This is the first step towards flexible and powerful build pipelines in GitLab CI with support for multiple stages.

You can read more information about this feature in the .gitlab-ci.yml documentation.

Runners without Tags (GitLab CI)

GitLab CI builds and runners can be tagged. This allows you to do things like running different builds on different platforms. At GitLab we use this to build our packages.

GitLab CI 7.12 and earlier would send tagged builds to runners without tags. Now, runners without tags will only pick up builds that don't have tags assigned.

This is a breaking change coming from GitLab CI 7.12. If some of your builds stop running after you upgrade to 7.13, make sure that your runners have tags and builds assigned.

Better Omnibus Documentation

We spend a lot of time writing documentation. Some projects that started small, like Omnibus-GitLab, end up becoming major projects with very large documentation. In this specific case, it could use some restructuring and indexing.

All Omnibus package documentation can now be found on our documentation site, doc.GitLab.com.

Other changes

This release has more improvements, including security fixes. Please check out the CE Changelog, the EE Changelog or the CI Changelog to see the all named changes.

Upgrade barometer

This release upgrade will require downtime.

Coming from 7.12 the database migrations in GitLab and GitLab CI will be fast but they cannot be performed online.

Update: Custom git hooks no longer trigger for web edits

Due to changes in GitLab, custom git hooks no longer trigger for commits made through the web UI. They do trigger as normal with pushes to GitLab.

We're looking into a workaround for the problem and are planning to release a patch for 7.13 that resolves this issue. Follow this issue on GitLab.com for updates.

Update: Ruby (MRI) 2.0.x no longer supported

As of this release, we have dropped support for the 2.0.x versions of Ruby (MRI). We support Ruby (MRI) 2.1.x and recommend using 2.1.6.

Important notice for GitLab CI installations

GitLab CI now uses symmetric encryption to share 'secure variables' (provided by your users) in the SQL database. Symmetric encryption needs a secret key, which GitLab CI will generate for you when you install / upgrade to 7.13.

The key is called db_key_base and can be found in /etc/gitlab/gitlab-secrets.json (in Omnibus packages) or config/secrets.yml (in installations from source). If you lose this secret key during a backup restore or a server migration, your users will lose their 'secure variables'.

Don't store the secret key in the same place as your database backups. If you do, somebody who steals your backup also gets your users' secure variables.

If you use configuration management (Chef, Puppet etc.) you should store the secret key securely in your configuration management system. This way, your CI server uses the correct DB secret key after a server rebuild.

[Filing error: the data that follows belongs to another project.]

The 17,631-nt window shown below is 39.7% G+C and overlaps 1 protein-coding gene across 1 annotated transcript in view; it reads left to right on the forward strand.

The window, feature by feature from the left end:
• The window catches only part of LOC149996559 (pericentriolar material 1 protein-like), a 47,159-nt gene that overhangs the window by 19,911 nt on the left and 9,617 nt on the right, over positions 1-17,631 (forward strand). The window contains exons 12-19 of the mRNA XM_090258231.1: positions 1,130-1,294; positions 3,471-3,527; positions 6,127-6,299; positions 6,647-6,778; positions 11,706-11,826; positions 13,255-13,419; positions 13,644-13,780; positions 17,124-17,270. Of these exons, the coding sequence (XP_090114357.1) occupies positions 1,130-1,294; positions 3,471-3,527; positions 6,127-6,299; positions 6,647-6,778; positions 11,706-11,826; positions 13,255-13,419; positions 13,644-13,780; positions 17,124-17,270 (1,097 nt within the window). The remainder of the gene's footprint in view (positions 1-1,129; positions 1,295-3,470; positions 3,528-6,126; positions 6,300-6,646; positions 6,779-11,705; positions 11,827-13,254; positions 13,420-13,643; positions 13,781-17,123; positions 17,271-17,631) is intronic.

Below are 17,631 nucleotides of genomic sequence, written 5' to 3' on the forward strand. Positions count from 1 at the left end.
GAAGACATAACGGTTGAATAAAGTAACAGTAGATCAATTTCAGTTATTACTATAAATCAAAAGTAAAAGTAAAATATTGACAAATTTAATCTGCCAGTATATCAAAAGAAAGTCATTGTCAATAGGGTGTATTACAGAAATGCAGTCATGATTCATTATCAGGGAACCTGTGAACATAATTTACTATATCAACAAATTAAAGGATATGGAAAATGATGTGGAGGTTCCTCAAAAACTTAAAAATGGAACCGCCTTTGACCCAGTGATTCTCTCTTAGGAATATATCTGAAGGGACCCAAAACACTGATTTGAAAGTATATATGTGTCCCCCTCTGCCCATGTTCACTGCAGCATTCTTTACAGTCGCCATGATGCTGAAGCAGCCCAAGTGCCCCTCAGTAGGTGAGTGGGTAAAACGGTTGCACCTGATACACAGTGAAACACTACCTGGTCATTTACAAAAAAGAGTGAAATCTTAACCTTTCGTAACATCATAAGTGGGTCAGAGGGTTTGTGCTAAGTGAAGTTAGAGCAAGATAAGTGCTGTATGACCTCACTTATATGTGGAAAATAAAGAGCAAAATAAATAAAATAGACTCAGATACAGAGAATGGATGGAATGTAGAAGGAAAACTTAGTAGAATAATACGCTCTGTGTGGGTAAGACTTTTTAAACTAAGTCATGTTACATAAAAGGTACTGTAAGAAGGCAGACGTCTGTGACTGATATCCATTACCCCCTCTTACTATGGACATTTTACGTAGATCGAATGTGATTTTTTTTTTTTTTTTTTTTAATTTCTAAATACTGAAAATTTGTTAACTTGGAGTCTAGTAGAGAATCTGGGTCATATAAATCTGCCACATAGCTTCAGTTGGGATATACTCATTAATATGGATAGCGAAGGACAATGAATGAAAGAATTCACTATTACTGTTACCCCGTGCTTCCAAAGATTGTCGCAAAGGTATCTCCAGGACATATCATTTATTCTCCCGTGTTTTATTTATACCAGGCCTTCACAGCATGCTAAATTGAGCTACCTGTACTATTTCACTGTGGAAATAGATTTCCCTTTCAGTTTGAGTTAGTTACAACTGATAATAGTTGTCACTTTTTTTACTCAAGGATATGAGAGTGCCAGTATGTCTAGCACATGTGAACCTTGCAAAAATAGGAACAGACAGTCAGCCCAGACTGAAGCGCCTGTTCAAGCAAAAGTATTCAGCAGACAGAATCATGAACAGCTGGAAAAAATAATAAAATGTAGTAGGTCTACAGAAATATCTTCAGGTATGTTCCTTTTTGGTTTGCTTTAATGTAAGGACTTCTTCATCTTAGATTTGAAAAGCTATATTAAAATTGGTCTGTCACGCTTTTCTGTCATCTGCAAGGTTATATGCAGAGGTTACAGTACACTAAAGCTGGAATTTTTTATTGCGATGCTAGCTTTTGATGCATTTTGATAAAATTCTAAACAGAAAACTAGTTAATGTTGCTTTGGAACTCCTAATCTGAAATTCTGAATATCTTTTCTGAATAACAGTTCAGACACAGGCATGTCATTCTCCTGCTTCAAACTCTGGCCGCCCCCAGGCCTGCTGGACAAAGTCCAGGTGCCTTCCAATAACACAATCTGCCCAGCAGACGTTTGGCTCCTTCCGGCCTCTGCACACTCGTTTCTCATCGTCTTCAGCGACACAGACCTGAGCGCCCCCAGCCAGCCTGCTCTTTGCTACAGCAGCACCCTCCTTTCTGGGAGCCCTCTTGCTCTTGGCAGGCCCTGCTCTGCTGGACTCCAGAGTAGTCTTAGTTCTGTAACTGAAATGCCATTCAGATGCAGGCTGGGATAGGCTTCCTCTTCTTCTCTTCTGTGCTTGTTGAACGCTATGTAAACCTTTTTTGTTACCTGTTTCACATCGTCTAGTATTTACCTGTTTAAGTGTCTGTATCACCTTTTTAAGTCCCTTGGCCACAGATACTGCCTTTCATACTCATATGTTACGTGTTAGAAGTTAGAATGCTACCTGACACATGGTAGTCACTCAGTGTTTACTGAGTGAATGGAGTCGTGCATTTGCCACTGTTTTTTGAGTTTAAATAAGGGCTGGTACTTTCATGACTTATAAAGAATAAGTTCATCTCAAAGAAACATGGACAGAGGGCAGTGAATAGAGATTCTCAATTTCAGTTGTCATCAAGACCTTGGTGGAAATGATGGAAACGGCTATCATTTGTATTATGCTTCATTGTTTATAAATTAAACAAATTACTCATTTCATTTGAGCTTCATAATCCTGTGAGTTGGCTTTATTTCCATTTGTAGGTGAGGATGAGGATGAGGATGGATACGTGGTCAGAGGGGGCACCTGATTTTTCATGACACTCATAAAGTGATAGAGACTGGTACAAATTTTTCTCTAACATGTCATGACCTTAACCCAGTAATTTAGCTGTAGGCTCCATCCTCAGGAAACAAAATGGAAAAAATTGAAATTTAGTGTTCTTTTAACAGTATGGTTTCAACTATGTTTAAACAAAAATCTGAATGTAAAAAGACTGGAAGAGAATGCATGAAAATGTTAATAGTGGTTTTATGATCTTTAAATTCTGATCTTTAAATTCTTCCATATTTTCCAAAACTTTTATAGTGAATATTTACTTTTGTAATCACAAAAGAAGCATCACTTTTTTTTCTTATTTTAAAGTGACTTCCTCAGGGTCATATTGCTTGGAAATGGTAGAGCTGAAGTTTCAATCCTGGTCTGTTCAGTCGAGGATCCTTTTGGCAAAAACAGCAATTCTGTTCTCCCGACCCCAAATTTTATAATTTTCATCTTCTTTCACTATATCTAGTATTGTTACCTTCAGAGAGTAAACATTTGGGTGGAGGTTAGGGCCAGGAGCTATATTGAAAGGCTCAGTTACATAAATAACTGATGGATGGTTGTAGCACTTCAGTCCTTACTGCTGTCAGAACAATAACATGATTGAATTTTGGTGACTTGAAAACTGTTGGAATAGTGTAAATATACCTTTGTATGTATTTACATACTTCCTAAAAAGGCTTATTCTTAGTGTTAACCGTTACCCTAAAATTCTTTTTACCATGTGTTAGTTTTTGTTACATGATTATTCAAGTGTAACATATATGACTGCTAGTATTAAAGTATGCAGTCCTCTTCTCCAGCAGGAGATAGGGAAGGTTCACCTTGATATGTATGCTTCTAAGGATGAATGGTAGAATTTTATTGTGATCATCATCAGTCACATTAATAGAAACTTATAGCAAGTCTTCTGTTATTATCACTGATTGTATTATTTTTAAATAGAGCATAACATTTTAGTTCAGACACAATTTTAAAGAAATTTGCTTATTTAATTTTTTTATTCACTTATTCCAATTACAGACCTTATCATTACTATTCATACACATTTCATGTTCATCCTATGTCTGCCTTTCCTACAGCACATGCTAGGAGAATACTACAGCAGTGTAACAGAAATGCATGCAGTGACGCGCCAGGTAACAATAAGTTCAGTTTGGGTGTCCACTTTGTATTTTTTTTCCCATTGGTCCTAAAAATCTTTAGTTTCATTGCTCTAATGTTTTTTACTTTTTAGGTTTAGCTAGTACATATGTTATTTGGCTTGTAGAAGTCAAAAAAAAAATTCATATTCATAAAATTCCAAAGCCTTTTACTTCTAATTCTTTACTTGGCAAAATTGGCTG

Changed default location of database socket for Omnibus packages

By default, PostgreSQL places the unix socket file inside of the /tmp directory. Prior to 7.13, GitLab installed using omnibus-gitlab packages would use PostgreSQL default socket location to connect to the database. This has caused issues when installing GitLab using omnibus-gitlab packages if there is an existing PostgreSQL database.

Given the goal of omnibus-gitlab package to be self contained and not influenced by existing software we've moved the socket location to /var/opt/gitlab/postgresql.

If you had previously set db_host setting in /etc/gitlab/gitlab.rb explicitly for gitlab_rails or gitlab_ci, be aware that this will possibly require a change. For example, if you had

gitlab_rails['db_host'] = '/tmp'

this will need to change to

gitlab_rails['db_host'] = '/var/opt/gitlab/postgresql'

If you didn't change the db_host setting the migration will be completely automatic.


If you are setting up a new GitLab installation please see the download GitLab page.


Check out our update page.

Enterprise Edition

The mentioned EE only features and things like LDAP group support can be found in GitLab Enterprise Edition. For a complete overview please have a look at the feature list of GitLab EE.

Access to GitLab Enterprise Edition is included with a subscription. No time to upgrade GitLab yourself? A subscription also entitles you to our upgrade and installation services.

We want to hear from you

Enjoyed reading this blog post or have questions or feedback? Share your thoughts by creating a new topic in the GitLab community forum.